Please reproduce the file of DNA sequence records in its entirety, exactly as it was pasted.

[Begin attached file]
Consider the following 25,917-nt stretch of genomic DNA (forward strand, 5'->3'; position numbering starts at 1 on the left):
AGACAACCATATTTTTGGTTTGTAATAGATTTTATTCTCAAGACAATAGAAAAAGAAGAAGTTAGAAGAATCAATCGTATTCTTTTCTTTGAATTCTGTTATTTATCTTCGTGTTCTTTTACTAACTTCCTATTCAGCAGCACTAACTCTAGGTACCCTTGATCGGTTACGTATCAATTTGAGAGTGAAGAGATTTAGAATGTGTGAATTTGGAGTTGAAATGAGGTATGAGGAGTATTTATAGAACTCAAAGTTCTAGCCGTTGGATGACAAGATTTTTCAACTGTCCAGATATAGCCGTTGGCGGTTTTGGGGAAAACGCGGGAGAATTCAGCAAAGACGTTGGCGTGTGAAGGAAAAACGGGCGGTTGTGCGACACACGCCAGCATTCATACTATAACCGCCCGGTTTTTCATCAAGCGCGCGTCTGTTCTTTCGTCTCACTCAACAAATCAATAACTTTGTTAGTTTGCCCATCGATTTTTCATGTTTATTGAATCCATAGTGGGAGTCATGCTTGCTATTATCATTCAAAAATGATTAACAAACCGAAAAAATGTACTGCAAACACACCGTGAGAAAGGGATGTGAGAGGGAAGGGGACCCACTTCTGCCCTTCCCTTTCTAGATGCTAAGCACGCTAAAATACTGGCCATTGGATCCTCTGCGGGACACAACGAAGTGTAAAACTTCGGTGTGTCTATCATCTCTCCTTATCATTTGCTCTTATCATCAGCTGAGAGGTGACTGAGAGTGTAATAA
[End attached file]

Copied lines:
Consider the following 25,917-nt stretch of genomic DNA (forward strand, 5'->3'; position numbering starts at 1 on the left):
AGACAACCATATTTTTGGTTTGTAATAGATTTTATTCTCAAGACAATAGAAAAAGAAGAAGTTAGAAGAATCAATCGTATTCTTTTCTTTGAATTCTGTTATTTATCTTCGTGTTCTTTTACTAACTTCCTATTCAGCAGCACTAACTCTAGGTACCCTTGATCGGTTACGTATCAATTTGAGAGTGAAGAGATTTAGAATGTGTGAATTTGGAGTTGAAATGAGGTATGAGGAGTATTTATAGAACTCAAAGTTCTAGCCGTTGGATGACAAGATTTTTCAACTGTCCAGATATAGCCGTTGGCGGTTTTGGGGAAAACGCGGGAGAATTCAGCAAAGACGTTGGCGTGTGAAGGAAAAACGGGCGGTTGTGCGACACACGCCAGCATTCATACTATAACCGCCCGGTTTTTCATCAAGCGCGCGTCTGTTCTTTCGTCTCACTCAACAAATCAATAACTTTGTTAGTTTGCCCATCGATTTTTCATGTTTATTGAATCCATAGTGGGAGTCATGCTTGCTATTATCATTCAAAAATGATTAACAAACCGAAAAAATGTACTGCAAACACACCGTGAGAAAGGGATGTGAGAGGGAAGGGGACCCACTTCTGCCCTTCCCTTTCTAGATGCTAAGCACGCTAAAATACTGGCCATTGGATCCTCTGCGGGACACAACGAAGTGTAAAACTTCGGTGTGTCTATCATCTCTCCTTATCATTTGCTCTTATCATCAGCTGAGAGGTGACTGAGAGTGTAATAA